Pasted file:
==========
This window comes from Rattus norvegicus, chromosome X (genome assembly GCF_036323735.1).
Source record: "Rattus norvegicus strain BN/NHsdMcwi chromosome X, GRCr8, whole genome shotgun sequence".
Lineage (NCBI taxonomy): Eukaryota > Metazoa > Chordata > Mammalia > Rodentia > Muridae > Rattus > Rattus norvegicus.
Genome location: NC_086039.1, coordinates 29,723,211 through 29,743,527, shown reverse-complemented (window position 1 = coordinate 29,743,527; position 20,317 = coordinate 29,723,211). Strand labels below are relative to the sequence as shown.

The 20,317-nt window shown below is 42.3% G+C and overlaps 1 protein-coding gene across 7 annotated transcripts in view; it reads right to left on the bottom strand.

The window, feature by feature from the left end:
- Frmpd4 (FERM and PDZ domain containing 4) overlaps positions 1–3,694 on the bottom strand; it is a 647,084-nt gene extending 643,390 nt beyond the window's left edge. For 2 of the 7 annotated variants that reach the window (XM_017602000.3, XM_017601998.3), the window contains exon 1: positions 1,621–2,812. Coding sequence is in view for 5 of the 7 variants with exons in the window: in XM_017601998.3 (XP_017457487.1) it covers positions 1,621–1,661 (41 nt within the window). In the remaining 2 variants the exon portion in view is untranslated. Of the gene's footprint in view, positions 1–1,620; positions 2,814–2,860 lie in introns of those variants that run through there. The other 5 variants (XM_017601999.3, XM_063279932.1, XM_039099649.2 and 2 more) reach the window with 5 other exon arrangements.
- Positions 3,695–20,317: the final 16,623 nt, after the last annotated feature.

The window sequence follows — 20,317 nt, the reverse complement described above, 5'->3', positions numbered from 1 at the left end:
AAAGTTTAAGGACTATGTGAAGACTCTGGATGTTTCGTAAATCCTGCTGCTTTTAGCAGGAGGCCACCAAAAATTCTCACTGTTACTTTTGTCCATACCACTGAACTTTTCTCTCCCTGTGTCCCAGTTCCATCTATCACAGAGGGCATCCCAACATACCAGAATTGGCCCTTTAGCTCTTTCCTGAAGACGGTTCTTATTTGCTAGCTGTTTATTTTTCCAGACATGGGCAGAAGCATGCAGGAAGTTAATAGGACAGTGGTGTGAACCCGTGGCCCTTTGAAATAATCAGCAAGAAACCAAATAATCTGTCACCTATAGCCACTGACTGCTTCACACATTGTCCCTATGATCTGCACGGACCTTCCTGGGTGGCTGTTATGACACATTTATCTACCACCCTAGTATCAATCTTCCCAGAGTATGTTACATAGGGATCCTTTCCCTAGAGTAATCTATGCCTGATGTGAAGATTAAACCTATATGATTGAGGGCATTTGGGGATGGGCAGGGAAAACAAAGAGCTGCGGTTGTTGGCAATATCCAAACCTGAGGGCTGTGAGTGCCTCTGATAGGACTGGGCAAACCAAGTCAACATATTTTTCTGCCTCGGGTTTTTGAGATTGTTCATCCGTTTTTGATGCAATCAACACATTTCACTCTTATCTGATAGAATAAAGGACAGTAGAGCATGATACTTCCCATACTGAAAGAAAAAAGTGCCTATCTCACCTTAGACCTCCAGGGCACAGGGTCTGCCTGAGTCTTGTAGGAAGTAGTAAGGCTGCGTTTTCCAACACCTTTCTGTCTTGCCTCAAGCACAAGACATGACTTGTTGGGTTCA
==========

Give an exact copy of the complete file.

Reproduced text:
This window comes from Rattus norvegicus, chromosome X (genome assembly GCF_036323735.1).
Source record: "Rattus norvegicus strain BN/NHsdMcwi chromosome X, GRCr8, whole genome shotgun sequence".
Lineage (NCBI taxonomy): Eukaryota > Metazoa > Chordata > Mammalia > Rodentia > Muridae > Rattus > Rattus norvegicus.
Genome location: NC_086039.1, coordinates 29,723,211 through 29,743,527, shown reverse-complemented (window position 1 = coordinate 29,743,527; position 20,317 = coordinate 29,723,211). Strand labels below are relative to the sequence as shown.

The 20,317-nt window shown below is 42.3% G+C and overlaps 1 protein-coding gene across 7 annotated transcripts in view; it reads right to left on the bottom strand.

The window, feature by feature from the left end:
- Frmpd4 (FERM and PDZ domain containing 4) overlaps positions 1–3,694 on the bottom strand; it is a 647,084-nt gene extending 643,390 nt beyond the window's left edge. For 2 of the 7 annotated variants that reach the window (XM_017602000.3, XM_017601998.3), the window contains exon 1: positions 1,621–2,812. Coding sequence is in view for 5 of the 7 variants with exons in the window: in XM_017601998.3 (XP_017457487.1) it covers positions 1,621–1,661 (41 nt within the window). In the remaining 2 variants the exon portion in view is untranslated. Of the gene's footprint in view, positions 1–1,620; positions 2,814–2,860 lie in introns of those variants that run through there. The other 5 variants (XM_017601999.3, XM_063279932.1, XM_039099649.2 and 2 more) reach the window with 5 other exon arrangements.
- Positions 3,695–20,317: the final 16,623 nt, after the last annotated feature.

The window sequence follows — 20,317 nt, the reverse complement described above, 5'->3', positions numbered from 1 at the left end:
AAAGTTTAAGGACTATGTGAAGACTCTGGATGTTTCGTAAATCCTGCTGCTTTTAGCAGGAGGCCACCAAAAATTCTCACTGTTACTTTTGTCCATACCACTGAACTTTTCTCTCCCTGTGTCCCAGTTCCATCTATCACAGAGGGCATCCCAACATACCAGAATTGGCCCTTTAGCTCTTTCCTGAAGACGGTTCTTATTTGCTAGCTGTTTATTTTTCCAGACATGGGCAGAAGCATGCAGGAAGTTAATAGGACAGTGGTGTGAACCCGTGGCCCTTTGAAATAATCAGCAAGAAACCAAATAATCTGTCACCTATAGCCACTGACTGCTTCACACATTGTCCCTATGATCTGCACGGACCTTCCTGGGTGGCTGTTATGACACATTTATCTACCACCCTAGTATCAATCTTCCCAGAGTATGTTACATAGGGATCCTTTCCCTAGAGTAATCTATGCCTGATGTGAAGATTAAACCTATATGATTGAGGGCATTTGGGGATGGGCAGGGAAAACAAAGAGCTGCGGTTGTTGGCAATATCCAAACCTGAGGGCTGTGAGTGCCTCTGATAGGACTGGGCAAACCAAGTCAACATATTTTTCTGCCTCGGGTTTTTGAGATTGTTCATCCGTTTTTGATGCAATCAACACATTTCACTCTTATCTGATAGAATAAAGGACAGTAGAGCATGATACTTCCCATACTGAAAGAAAAAAGTGCCTATCTCACCTTAGACCTCCAGGGCACAGGGTCTGCCTGAGTCTTGTAGGAAGTAGTAAGGCTGCGTTTTCCAACACCTTTCTGTCTTGCCTCAAGCACAAGACATGACTTGTTGGGTTCA